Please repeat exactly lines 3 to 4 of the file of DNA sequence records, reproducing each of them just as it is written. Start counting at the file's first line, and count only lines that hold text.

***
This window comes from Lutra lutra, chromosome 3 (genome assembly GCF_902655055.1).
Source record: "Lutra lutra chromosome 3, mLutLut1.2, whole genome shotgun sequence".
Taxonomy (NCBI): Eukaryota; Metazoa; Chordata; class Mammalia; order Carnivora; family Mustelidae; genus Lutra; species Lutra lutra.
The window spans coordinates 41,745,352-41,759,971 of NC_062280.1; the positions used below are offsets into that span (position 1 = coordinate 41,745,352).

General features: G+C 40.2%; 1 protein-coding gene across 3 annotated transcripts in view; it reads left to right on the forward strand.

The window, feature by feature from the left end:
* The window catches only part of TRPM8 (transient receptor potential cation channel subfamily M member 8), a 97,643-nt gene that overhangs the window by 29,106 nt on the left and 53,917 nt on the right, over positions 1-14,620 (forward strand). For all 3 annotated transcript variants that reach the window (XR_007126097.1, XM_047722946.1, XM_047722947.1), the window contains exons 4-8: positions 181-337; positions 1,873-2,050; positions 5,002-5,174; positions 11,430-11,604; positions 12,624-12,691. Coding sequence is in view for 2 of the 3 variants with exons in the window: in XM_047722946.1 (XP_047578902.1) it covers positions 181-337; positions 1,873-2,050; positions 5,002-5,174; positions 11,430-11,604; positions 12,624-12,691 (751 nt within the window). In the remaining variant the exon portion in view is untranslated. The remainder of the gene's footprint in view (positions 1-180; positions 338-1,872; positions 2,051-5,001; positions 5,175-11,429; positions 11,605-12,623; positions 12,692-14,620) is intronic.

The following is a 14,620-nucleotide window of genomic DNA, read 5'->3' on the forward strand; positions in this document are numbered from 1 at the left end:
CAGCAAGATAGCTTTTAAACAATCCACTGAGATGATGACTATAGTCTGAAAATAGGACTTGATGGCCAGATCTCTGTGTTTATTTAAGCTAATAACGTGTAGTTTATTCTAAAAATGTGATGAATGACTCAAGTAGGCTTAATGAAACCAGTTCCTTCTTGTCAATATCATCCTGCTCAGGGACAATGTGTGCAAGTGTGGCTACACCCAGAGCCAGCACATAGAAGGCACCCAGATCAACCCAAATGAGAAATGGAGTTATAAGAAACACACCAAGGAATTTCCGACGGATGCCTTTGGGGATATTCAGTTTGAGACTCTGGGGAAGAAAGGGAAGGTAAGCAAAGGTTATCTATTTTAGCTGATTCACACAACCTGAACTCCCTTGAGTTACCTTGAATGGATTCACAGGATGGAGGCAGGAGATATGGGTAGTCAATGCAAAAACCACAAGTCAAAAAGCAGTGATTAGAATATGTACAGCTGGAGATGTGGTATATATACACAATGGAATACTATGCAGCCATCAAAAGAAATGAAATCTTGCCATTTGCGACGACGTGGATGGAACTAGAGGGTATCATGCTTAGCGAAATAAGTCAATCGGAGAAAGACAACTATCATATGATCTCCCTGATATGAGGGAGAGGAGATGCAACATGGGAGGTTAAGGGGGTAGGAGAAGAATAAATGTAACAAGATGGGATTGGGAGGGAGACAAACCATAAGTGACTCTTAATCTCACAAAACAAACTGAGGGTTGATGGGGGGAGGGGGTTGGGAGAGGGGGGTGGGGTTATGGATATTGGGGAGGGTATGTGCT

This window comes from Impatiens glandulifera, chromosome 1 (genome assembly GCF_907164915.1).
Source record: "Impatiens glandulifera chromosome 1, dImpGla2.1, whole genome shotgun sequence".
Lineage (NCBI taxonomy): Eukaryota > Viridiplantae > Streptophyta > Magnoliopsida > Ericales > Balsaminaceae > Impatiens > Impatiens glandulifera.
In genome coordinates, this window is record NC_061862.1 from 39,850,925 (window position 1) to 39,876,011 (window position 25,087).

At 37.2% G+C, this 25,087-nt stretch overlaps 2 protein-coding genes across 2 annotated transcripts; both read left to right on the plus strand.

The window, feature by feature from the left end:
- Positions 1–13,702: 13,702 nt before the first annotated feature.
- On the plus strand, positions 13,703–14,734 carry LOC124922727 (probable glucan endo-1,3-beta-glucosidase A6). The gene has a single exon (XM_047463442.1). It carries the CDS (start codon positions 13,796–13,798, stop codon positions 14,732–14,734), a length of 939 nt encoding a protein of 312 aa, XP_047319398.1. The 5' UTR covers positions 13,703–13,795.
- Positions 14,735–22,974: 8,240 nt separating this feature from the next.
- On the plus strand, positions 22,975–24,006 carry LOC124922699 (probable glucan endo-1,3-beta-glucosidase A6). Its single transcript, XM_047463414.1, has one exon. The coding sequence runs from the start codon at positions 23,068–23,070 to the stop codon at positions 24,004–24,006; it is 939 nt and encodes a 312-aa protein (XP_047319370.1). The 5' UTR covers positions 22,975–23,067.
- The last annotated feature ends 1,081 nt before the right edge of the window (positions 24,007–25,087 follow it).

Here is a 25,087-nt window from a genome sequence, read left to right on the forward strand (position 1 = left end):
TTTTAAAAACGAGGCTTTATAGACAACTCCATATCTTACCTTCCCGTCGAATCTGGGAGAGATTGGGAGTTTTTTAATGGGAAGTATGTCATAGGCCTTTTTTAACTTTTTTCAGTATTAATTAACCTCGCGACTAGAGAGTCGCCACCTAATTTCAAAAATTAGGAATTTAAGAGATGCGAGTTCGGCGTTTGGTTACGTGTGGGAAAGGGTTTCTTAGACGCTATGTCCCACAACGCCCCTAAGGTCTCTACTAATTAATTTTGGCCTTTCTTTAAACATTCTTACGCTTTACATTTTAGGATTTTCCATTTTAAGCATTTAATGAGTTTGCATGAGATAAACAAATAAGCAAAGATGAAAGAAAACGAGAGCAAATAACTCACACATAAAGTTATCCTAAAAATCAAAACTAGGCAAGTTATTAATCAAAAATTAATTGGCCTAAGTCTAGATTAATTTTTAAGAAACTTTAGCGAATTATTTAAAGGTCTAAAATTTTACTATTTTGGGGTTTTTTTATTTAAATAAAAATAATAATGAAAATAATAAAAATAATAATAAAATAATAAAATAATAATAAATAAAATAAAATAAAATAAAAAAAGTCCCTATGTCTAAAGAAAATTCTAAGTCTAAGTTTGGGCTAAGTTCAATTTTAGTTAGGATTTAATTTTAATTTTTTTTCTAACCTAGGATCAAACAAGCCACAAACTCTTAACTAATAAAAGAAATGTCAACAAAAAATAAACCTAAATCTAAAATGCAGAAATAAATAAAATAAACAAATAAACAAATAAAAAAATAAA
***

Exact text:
Taxonomy (NCBI): Eukaryota; Metazoa; Chordata; class Mammalia; order Carnivora; family Mustelidae; genus Lutra; species Lutra lutra.
The window spans coordinates 41,745,352-41,759,971 of NC_062280.1; the positions used below are offsets into that span (position 1 = coordinate 41,745,352).